Everything was great.
We had been dating for 6 months. We shared the same interests, felt very at ease together, had (often) discussed future plans and had even spent some of the holidays together. Our relationship seemed right on track and just right in general.
Then, without warning, he said he “needs some time to think and figure things out.” He stopped calling and rarely returned my calls. When he did, I was often met with silence on the other end of the line. When I asked “what happened”, I just got a verbal run around of excuses about how busy he is and/or how much stress he is under right now.
What happened? What did I do? I don’t know what to think.
Does the above scenario sound at all familiar? If so, you can relate to being confused and stunned over the sudden change in a boyfriend’s/girlfriend’s behavior.
Now think about this – What if your relationship wasn’t what you thought it was? What if unspoken issues had existed all along? What if there were signs you chose to ignore or just didn’t see? Are any of these possible?
This sudden change in a couple’s relationship is reported quite a bit by individuals who have just broken up with a significant other. Unfortunately, it leaves the person who has been “dumped” with feelings of low self-esteem, regret, inadequacy and anger.
There is often no real closure, as the couple is never able (willing) to talk through what went wrong or was never right with their relationship.
So, how can you know what the problem was and hope to avoid a repeat of this hurtful experience? You can do this by examining your failed relationship and gaining insight and understanding about what just wasn’t right between you.
In order to assist you with this; I am providing a basic framework of the relationship stages a couple must pass through TOGETHER in order to get to a place of shared intimacy and commitment. If either person’s feelings change before, during or after one of these stages; it is not necessarily the “fault” of the other individual. It is simply a statement about the individuals’ rightness (or not) for each other. It is also a reflection of each individual’s relationship readiness and ability to handle long-term, committed intimacy.
How an individual handles their changing feelings and resultant behavior toward the other is a subject for another article.
Relationships have stages. We have all read articles and books by authors who have come up with their own unique number or names for these. I will try to take a very basic approach to this and keep it simple and as universal as possible.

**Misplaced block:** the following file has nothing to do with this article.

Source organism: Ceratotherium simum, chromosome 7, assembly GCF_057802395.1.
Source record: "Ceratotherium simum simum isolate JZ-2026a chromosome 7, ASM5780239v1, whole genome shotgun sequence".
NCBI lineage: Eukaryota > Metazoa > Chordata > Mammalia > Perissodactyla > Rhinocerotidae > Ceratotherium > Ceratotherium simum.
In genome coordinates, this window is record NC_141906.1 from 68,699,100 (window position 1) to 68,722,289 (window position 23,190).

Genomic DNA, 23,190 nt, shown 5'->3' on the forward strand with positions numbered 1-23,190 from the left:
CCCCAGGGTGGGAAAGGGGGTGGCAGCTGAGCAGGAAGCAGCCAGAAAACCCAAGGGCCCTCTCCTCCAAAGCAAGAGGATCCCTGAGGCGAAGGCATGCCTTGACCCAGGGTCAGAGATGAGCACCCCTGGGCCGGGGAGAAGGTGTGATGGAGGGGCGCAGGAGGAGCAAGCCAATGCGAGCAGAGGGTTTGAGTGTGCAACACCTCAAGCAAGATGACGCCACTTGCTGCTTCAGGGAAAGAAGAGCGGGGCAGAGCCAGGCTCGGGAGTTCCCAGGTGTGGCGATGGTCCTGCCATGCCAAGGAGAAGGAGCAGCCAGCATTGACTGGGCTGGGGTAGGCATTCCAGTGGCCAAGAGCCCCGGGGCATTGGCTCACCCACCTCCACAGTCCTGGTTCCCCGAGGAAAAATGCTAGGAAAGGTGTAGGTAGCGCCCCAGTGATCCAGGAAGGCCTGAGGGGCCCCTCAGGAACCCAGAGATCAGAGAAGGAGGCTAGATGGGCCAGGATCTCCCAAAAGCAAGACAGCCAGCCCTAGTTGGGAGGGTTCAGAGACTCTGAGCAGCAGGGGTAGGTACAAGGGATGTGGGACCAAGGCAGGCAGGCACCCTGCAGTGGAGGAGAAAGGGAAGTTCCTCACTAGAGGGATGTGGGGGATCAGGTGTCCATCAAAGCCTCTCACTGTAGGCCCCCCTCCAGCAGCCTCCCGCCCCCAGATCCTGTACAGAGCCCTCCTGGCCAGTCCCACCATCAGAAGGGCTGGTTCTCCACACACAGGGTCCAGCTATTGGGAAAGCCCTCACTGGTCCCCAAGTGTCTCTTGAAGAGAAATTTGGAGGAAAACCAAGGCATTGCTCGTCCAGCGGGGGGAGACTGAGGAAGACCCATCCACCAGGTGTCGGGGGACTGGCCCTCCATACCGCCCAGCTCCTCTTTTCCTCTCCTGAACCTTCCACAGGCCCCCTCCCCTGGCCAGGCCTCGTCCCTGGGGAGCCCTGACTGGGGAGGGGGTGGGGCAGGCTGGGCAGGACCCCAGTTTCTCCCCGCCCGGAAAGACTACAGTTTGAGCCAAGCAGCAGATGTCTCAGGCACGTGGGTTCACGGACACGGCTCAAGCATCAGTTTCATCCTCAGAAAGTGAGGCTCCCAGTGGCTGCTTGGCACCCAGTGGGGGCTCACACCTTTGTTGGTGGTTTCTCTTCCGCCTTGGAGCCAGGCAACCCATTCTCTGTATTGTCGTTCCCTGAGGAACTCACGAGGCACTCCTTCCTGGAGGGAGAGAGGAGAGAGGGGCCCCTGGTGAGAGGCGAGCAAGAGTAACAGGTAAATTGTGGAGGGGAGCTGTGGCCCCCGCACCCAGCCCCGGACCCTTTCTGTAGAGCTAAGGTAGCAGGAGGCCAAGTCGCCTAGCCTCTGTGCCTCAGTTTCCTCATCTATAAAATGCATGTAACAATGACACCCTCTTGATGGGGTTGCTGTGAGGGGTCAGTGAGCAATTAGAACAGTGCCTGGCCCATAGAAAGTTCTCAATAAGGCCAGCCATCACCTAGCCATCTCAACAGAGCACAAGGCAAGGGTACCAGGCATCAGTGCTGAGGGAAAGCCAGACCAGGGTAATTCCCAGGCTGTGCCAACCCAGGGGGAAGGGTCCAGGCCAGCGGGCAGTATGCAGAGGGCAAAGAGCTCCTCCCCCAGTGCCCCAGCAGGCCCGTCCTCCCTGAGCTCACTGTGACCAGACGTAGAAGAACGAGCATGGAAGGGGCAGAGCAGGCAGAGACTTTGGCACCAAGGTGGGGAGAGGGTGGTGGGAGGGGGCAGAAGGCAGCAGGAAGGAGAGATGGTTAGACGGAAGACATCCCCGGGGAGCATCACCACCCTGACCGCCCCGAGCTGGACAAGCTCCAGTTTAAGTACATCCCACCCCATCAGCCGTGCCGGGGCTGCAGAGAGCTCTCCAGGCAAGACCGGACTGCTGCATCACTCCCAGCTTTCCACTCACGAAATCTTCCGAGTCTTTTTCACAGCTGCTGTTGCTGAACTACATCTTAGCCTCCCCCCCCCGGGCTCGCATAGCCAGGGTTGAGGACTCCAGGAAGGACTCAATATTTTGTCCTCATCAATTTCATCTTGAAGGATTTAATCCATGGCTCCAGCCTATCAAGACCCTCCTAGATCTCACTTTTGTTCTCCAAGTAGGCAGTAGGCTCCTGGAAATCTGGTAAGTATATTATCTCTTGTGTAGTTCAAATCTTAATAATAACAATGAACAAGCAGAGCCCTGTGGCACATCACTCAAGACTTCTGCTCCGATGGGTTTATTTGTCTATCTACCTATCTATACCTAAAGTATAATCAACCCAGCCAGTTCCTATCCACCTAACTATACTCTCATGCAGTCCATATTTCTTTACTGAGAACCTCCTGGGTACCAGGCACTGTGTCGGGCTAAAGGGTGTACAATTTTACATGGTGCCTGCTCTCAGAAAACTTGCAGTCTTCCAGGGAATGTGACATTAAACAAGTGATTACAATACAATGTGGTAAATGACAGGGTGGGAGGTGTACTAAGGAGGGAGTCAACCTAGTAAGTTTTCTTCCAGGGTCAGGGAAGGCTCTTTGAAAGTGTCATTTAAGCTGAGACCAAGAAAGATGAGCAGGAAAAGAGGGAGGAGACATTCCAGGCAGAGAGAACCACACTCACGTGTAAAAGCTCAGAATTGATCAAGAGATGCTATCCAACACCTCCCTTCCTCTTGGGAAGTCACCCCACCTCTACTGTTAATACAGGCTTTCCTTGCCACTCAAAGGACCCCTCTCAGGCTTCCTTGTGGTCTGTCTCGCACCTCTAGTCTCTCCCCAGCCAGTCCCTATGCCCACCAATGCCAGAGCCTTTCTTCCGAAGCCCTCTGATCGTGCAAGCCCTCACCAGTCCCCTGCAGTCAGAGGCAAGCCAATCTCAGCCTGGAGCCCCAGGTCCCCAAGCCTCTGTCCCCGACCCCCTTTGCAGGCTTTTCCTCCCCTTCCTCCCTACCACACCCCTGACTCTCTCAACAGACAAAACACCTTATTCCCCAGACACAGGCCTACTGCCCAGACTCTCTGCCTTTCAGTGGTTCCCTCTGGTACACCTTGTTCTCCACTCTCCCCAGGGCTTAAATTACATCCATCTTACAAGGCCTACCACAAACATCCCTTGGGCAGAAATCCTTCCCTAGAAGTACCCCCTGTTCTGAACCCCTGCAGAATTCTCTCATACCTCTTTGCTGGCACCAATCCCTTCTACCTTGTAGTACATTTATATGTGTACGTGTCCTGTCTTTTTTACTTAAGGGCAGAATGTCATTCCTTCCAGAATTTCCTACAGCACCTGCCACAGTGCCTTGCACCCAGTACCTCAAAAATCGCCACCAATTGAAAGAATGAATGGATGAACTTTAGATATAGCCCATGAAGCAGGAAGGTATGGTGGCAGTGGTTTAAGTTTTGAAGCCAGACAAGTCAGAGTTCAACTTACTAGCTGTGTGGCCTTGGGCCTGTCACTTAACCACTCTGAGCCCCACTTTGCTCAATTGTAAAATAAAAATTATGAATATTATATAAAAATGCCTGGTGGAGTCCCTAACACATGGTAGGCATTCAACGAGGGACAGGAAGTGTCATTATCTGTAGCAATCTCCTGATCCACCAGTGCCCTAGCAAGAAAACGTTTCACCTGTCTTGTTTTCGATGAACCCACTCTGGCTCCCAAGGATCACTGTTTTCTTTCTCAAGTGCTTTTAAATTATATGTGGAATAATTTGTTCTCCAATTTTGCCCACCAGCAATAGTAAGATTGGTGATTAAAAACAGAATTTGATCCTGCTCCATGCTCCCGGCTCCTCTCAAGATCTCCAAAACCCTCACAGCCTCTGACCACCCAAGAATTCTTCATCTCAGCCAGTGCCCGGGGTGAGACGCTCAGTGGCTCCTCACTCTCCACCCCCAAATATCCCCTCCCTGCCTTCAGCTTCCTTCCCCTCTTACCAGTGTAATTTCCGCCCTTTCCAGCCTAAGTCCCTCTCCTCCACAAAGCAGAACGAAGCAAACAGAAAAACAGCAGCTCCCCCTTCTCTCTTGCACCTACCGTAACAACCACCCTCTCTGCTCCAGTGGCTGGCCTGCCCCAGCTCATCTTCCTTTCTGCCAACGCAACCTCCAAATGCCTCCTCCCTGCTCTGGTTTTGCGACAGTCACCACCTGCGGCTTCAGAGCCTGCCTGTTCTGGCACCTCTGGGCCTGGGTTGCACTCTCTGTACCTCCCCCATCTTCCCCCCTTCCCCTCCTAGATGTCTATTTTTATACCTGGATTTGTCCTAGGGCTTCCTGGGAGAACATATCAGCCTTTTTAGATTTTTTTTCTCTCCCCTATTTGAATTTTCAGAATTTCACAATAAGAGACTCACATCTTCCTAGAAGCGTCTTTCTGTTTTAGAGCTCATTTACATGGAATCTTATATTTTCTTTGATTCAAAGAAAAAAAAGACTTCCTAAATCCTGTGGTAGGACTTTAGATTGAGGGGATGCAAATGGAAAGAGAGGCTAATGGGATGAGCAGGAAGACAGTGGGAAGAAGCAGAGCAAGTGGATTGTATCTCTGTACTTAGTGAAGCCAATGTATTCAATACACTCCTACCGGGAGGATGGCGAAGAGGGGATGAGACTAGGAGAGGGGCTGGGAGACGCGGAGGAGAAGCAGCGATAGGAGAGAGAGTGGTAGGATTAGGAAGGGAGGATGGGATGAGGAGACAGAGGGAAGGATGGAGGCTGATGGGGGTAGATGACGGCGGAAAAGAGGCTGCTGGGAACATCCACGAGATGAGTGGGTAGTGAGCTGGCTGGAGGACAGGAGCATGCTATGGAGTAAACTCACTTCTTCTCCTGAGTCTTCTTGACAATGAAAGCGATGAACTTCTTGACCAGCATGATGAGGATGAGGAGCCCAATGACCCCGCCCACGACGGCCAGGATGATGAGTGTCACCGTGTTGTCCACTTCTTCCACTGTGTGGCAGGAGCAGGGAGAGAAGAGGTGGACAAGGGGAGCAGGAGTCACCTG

This is the first stage. It is physical, intellectual and emotional – on a very surface level. Girl sees boy and vice versa. They flirt, talk and get a very basic sense of the other. They are usually responding to a physical pull. He/she is cute, funny, charming, interesting to talk to, etc.
Without attraction, first dates wouldn’t happen. It can therefore be assumed that the other person finds us attractive if we have gotten to a first date.
In a way, this is the easy one. We are unknowns to each other. Things progress from this point or they do not. Hurt feelings are minimal. We usually chalk up rejection to; “I’m not his type”. There is no need to analyze or wonder what went wrong.
If both people feel a strong enough level of attraction continues to exist after a few dates, they usually move along to stage two. However, if one finds the other has unattractive characteristics or behaviors, this can lead to an abrupt change in the relationship.
Remember, these behaviors or characteristics would be ones that would manifest in the very early stage of dating. Some examples: frequently late, never offers to pay, dresses or grooms sloppily, rude to waitress, etc.
In this second stage, couples begin to test out the idea of themselves as a unit. Dating is no longer brand new. It is more comfortable and predictable. Sharing romantic dinners and exciting special interests are typical dates during this new and fun time in a growing relationship.
During this stage, flowers are given for no special reason and loving cards are slipped back and forth with words like “thinking of you”. It’s a happy carefree time, when lovers tend to idealize, romanticize and overlook that which can be right in front of them. The relationship seems effortless and spontaneous. Affection is shared openly and frequently. One’s partner seems perfect. There is rarely conflict during this period. The partners often share the unrealistic belief that their relationship is so special and unique that it will always stay this way.
This stage can last from three or four months up to more than a year. It is actually the shortest stage that any long-term relationship goes through. It is also the one we wish we could hold on to forever and long for when it is gone. This is the stage that love poems speak about. It is also believed (falsely) by many that this is what long-term committed love will always be like.
Many relationships begin to stumble at the end of this period. For that is when reality begins to set in. As partners begin to experience some disagreement, conflict and/or shared challenges- the relationship shifts as do the dynamics between the partners.
Though many relationships move past this stage, a number do not. Why? There are many reasons. These can include:
* lack of readiness for the challenges of the next stage
* issues with commitment and fidelity
* immature beliefs about what relationships should be
* being stuck on an idealized, romanticized notion of love
If one of the partners is not ready for a less than perfect and more demanding stage of love, they will exhibit this in their behavior, language and overall level of openness and availability towards the other.